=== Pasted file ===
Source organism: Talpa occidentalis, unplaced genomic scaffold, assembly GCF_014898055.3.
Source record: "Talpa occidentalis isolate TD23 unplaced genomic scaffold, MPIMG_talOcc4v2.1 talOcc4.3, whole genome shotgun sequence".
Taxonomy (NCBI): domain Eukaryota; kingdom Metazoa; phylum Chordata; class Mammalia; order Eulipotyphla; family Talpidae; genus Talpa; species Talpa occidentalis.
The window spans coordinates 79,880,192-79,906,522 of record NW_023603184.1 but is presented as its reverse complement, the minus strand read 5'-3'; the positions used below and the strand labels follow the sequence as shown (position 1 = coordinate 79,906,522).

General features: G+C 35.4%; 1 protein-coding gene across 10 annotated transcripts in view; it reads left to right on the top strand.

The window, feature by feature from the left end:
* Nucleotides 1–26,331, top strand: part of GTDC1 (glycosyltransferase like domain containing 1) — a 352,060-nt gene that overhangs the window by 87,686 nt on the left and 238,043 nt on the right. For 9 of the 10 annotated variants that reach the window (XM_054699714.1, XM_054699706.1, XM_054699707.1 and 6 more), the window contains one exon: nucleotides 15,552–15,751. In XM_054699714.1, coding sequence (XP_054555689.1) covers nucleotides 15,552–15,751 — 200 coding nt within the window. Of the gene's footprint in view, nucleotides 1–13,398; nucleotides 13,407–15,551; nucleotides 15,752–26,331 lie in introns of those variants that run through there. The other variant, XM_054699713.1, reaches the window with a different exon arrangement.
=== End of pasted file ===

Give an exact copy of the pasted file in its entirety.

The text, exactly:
Source organism: Talpa occidentalis, unplaced genomic scaffold, assembly GCF_014898055.3.
Source record: "Talpa occidentalis isolate TD23 unplaced genomic scaffold, MPIMG_talOcc4v2.1 talOcc4.3, whole genome shotgun sequence".
Taxonomy (NCBI): domain Eukaryota; kingdom Metazoa; phylum Chordata; class Mammalia; order Eulipotyphla; family Talpidae; genus Talpa; species Talpa occidentalis.
The window spans coordinates 79,880,192-79,906,522 of record NW_023603184.1 but is presented as its reverse complement, the minus strand read 5'-3'; the positions used below and the strand labels follow the sequence as shown (position 1 = coordinate 79,906,522).

General features: G+C 35.4%; 1 protein-coding gene across 10 annotated transcripts in view; it reads left to right on the top strand.

The window, feature by feature from the left end:
* Nucleotides 1–26,331, top strand: part of GTDC1 (glycosyltransferase like domain containing 1) — a 352,060-nt gene that overhangs the window by 87,686 nt on the left and 238,043 nt on the right. For 9 of the 10 annotated variants that reach the window (XM_054699714.1, XM_054699706.1, XM_054699707.1 and 6 more), the window contains one exon: nucleotides 15,552–15,751. In XM_054699714.1, coding sequence (XP_054555689.1) covers nucleotides 15,552–15,751 — 200 coding nt within the window. Of the gene's footprint in view, nucleotides 1–13,398; nucleotides 13,407–15,551; nucleotides 15,752–26,331 lie in introns of those variants that run through there. The other variant, XM_054699713.1, reaches the window with a different exon arrangement.